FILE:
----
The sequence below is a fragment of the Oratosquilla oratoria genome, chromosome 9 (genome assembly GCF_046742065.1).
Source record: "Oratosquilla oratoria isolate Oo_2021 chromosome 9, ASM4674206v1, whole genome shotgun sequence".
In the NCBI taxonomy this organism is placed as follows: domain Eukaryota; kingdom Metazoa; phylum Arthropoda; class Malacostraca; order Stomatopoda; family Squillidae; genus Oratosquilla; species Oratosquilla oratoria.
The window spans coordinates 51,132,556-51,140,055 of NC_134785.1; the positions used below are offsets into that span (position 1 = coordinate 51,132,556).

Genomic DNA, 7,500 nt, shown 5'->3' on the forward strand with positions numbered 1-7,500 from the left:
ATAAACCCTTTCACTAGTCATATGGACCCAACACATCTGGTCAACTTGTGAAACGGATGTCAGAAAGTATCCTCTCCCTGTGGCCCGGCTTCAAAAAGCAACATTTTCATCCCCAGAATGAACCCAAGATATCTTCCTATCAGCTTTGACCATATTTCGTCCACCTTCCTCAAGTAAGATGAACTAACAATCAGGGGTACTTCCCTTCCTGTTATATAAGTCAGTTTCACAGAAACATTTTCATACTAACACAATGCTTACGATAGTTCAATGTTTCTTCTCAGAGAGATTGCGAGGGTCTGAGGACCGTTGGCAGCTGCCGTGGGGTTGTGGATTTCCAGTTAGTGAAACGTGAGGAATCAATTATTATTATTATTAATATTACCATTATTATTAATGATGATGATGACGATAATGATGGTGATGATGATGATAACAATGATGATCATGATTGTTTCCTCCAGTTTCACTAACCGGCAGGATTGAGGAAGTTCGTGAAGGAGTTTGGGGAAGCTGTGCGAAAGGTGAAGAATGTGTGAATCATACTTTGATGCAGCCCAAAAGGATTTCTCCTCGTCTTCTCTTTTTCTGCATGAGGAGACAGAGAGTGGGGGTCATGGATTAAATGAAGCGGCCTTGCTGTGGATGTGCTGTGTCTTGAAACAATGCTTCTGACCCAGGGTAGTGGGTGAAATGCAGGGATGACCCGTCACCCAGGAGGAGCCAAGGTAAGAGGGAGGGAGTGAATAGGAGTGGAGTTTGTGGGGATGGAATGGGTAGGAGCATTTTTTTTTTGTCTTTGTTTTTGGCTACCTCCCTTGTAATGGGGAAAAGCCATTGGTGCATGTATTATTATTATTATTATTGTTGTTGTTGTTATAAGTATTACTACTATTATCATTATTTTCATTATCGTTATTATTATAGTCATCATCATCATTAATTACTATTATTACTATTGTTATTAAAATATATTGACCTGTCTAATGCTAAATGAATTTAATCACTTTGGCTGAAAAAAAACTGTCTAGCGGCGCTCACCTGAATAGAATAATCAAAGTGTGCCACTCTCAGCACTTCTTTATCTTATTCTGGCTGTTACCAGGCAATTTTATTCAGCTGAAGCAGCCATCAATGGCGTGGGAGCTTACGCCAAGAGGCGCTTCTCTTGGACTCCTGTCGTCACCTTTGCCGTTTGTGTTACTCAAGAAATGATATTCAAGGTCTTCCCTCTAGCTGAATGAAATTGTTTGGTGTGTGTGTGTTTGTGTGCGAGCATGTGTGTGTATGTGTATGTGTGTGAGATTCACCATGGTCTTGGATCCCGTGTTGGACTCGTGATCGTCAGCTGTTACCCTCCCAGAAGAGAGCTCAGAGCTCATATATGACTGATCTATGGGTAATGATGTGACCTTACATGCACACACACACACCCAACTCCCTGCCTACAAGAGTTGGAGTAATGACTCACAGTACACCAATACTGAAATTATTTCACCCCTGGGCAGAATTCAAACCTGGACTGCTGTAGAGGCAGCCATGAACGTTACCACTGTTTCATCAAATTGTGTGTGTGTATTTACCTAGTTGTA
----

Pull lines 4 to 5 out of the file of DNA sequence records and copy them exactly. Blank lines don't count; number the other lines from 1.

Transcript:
The window spans coordinates 51,132,556-51,140,055 of NC_134785.1; the positions used below are offsets into that span (position 1 = coordinate 51,132,556).

Genomic DNA, 7,500 nt, shown 5'->3' on the forward strand with positions numbered 1-7,500 from the left: